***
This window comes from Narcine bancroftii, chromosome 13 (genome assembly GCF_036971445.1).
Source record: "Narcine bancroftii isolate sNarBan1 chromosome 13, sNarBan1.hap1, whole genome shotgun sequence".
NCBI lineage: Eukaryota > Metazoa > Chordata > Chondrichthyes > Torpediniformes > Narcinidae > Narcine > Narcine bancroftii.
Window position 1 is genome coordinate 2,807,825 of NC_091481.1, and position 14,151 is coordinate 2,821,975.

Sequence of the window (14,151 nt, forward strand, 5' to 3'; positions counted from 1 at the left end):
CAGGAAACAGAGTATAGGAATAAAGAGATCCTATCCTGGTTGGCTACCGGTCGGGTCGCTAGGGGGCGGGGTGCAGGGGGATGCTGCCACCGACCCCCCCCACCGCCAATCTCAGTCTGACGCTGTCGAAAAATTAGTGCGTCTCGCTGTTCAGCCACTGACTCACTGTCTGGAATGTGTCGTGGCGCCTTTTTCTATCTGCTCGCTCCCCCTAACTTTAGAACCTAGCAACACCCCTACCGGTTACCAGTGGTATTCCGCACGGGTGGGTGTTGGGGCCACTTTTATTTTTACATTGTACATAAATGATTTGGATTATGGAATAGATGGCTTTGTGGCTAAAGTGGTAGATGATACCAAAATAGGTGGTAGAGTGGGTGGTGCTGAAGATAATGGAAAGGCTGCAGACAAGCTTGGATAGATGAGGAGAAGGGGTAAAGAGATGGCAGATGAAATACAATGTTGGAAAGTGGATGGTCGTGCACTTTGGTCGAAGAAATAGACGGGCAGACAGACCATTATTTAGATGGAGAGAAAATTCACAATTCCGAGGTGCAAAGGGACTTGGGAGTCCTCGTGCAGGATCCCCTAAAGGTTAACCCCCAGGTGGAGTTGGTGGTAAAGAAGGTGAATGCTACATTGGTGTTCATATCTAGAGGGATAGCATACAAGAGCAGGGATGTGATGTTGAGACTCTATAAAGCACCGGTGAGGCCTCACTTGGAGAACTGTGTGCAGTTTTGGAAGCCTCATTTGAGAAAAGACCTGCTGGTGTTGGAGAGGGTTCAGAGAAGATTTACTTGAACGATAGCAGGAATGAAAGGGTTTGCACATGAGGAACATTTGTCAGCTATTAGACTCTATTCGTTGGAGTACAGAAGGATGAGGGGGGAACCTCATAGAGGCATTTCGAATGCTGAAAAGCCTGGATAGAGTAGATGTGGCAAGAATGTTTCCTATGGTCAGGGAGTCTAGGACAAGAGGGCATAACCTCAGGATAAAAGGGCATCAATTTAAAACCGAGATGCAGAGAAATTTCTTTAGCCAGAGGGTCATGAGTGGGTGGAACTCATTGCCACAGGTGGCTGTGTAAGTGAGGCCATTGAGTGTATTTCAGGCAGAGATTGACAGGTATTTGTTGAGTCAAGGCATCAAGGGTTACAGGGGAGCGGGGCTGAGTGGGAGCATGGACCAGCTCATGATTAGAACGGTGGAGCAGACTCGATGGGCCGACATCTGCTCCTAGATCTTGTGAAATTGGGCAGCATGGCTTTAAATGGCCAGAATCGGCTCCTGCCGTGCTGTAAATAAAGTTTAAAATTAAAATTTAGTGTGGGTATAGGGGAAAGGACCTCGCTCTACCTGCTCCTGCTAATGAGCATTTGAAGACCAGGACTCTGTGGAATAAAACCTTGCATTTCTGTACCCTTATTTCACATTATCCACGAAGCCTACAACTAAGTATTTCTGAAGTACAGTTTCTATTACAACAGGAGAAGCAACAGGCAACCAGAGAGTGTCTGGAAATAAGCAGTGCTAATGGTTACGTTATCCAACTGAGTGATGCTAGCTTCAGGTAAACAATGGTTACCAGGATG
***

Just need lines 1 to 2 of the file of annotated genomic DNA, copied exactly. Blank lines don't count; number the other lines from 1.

This window comes from Narcine bancroftii, chromosome 13 (genome assembly GCF_036971445.1).
Source record: "Narcine bancroftii isolate sNarBan1 chromosome 13, sNarBan1.hap1, whole genome shotgun sequence".